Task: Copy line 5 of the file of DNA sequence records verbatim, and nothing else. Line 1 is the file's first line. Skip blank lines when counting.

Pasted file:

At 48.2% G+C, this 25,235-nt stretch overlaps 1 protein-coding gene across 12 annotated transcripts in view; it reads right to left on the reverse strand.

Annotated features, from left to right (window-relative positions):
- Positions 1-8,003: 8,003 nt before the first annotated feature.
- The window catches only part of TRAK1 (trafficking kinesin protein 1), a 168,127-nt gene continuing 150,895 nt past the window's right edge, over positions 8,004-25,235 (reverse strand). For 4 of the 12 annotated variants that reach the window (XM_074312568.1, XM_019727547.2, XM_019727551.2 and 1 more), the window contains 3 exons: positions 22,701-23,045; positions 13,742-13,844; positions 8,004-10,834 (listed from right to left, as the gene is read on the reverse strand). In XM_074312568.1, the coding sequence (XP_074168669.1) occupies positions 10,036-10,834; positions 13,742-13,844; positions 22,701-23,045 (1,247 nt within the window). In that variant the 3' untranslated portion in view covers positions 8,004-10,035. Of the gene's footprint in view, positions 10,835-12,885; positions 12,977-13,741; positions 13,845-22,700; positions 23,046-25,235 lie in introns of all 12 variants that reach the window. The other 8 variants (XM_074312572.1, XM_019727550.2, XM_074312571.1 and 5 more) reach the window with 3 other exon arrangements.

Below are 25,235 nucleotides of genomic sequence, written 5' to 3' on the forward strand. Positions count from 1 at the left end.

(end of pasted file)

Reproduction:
Below are 25,235 nucleotides of genomic sequence, written 5' to 3' on the forward strand. Positions count from 1 at the left end.